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Softer oil market fundamentals than previously expected prompted ING on Friday to slash its Brent Crude forecast for this year to $90 per barrel from $98, as a larger current surplus is likely to leave the market in a better position to handle an expected deficit in the second half of 2023.
ING now sees Brent Crude prices averaging $100 a barrel in the fourth quarter, down from a previous projection of $110, Warren Patterson, Head of Commodities Strategy at ING, wrote in a note today.
In the first half of this year, the surplus on the market would be higher than anticipated earlier, due to stronger supply out of Russia. The bigger surplus would mean that inventories are looking more comfortable.
“This will leave the market in better shape to handle the deficit expected later in the year,” ING said.
The bank, like other forecasters including the International Energy Agency (IEA), expects global oil demand to pick up strongly in the second half of 2023, leading to stronger oil prices.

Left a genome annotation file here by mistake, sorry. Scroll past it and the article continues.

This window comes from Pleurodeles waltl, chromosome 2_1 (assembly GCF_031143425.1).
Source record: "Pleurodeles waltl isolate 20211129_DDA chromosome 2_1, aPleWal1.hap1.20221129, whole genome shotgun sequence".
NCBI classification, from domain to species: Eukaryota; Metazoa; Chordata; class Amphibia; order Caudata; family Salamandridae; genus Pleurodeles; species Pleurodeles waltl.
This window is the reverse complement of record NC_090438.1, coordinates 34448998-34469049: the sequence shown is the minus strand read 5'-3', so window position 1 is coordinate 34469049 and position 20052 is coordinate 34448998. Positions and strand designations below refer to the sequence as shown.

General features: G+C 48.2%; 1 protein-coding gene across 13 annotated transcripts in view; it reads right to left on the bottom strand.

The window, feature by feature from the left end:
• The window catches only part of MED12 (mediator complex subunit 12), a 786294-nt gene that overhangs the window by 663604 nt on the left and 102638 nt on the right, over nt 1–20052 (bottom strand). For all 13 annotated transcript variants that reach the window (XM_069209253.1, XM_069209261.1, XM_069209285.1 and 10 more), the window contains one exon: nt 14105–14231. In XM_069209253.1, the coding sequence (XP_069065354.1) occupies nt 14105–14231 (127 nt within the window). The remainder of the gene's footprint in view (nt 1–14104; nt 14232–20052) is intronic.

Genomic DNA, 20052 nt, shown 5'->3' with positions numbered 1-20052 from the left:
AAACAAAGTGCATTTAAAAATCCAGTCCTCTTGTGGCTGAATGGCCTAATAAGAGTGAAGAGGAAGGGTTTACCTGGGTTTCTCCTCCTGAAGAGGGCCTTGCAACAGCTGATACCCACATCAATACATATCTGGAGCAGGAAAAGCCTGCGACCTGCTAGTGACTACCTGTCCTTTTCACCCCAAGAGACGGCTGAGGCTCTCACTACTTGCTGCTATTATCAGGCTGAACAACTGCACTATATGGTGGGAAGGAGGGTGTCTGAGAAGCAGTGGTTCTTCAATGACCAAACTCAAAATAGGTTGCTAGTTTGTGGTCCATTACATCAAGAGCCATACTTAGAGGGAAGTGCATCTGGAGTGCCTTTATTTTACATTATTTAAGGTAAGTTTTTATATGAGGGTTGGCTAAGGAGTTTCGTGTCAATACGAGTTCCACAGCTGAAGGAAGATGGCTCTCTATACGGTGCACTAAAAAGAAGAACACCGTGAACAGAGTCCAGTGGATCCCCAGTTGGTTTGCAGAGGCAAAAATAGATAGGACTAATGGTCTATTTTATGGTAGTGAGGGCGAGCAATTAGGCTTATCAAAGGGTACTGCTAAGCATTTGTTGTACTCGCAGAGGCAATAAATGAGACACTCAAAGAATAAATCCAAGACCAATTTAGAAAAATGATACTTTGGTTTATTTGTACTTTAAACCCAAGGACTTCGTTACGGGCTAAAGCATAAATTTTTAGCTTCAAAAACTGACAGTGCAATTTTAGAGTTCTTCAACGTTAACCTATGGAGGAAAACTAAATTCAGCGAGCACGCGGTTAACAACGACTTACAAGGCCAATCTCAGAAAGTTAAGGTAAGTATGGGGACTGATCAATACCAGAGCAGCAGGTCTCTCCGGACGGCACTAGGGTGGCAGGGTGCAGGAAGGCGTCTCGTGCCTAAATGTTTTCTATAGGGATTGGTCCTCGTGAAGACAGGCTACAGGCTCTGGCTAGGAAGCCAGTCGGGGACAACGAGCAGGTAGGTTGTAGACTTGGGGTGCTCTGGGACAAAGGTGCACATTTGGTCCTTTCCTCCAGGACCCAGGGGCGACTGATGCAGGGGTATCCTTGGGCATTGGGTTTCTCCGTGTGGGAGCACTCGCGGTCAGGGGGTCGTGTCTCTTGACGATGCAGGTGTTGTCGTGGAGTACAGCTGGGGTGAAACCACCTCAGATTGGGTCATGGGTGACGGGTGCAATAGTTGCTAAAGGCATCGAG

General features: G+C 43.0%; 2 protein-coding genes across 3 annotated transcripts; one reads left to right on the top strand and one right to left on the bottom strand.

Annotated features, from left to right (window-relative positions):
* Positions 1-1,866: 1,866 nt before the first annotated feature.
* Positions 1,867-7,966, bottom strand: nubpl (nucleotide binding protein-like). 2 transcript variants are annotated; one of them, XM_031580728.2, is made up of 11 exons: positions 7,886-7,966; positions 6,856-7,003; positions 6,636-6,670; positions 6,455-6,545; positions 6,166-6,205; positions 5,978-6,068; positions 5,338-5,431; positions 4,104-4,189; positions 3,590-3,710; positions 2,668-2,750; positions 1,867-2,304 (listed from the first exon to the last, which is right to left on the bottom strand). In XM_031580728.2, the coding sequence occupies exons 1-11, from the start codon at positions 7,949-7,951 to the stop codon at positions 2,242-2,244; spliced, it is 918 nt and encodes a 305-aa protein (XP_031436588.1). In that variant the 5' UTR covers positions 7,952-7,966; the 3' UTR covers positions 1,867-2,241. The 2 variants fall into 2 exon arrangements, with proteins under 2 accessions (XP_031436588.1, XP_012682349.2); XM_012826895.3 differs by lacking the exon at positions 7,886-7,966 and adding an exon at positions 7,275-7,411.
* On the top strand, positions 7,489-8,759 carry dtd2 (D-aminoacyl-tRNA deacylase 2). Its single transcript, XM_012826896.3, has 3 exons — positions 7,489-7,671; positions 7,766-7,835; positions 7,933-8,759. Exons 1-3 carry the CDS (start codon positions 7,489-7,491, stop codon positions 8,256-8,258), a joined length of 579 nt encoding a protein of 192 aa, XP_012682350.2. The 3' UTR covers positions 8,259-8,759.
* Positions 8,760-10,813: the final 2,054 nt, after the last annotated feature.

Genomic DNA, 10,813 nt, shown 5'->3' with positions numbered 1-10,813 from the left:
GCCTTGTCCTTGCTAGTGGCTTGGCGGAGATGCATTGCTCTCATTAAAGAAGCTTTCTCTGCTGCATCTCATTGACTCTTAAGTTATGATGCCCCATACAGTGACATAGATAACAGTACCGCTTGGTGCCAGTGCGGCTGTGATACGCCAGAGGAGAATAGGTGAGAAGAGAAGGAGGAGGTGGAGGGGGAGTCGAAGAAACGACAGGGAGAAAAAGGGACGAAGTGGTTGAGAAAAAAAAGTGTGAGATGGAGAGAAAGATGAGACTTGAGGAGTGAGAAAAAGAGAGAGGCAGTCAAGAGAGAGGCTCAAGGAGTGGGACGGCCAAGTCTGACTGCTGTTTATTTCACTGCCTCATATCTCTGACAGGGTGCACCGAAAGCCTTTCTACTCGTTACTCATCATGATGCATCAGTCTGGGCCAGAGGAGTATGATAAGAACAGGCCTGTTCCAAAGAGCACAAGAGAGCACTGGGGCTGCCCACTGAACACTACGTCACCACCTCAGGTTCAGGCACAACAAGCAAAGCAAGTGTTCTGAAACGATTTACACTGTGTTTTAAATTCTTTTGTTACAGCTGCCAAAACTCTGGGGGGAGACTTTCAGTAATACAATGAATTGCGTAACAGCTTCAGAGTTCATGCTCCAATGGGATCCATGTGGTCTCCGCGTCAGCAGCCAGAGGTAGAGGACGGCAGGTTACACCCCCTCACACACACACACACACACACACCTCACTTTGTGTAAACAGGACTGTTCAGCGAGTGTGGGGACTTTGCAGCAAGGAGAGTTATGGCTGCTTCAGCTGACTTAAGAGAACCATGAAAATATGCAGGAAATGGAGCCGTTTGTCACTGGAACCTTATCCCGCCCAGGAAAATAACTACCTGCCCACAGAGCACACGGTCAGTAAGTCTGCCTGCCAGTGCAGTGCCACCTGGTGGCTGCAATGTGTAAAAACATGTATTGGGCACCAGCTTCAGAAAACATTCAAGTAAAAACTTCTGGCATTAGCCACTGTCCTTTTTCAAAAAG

Earlier this week, the IEA said in its monthly report that the oil market is set to swing from a supply overhang in the first half of 2023 to a deficit in the latter part of the year as the economic rebound in China will push global oil demand to a record high.
Oil prices were tentatively rising early on Friday, following the massive selloff earlier this week sparked by concerns about the banking sector in the U.S. and Europe with the collapse of two American banks and a scare at European giant Credit Suisse. Brent Crude traded at around $75 early on Friday in Europe, while WTI Crude continued to trade below $70, at $68 per barrel.
“Recent events will likely question whether the Fed will be able to pull off a soft landing, which raises demand concerns,” ING’s Patterson said on Friday.
The bank also believes that OPEC+ “will wait for the dust to settle before coming to a decision,” commenting on the market rout this week, which saw oil hit a 15-month low.
Consultants at Energy Aspects also believe that OPEC+ will not be racing to react to this week’s oil price plunge and will wait for financial markets to calm down after the banking sector scare.
By Tsvetana Paraskova for Oilprice.com
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Tsvetana is a writer for Oilprice.com with over a decade of experience writing for news outlets such as iNVEZZ and SeeNews.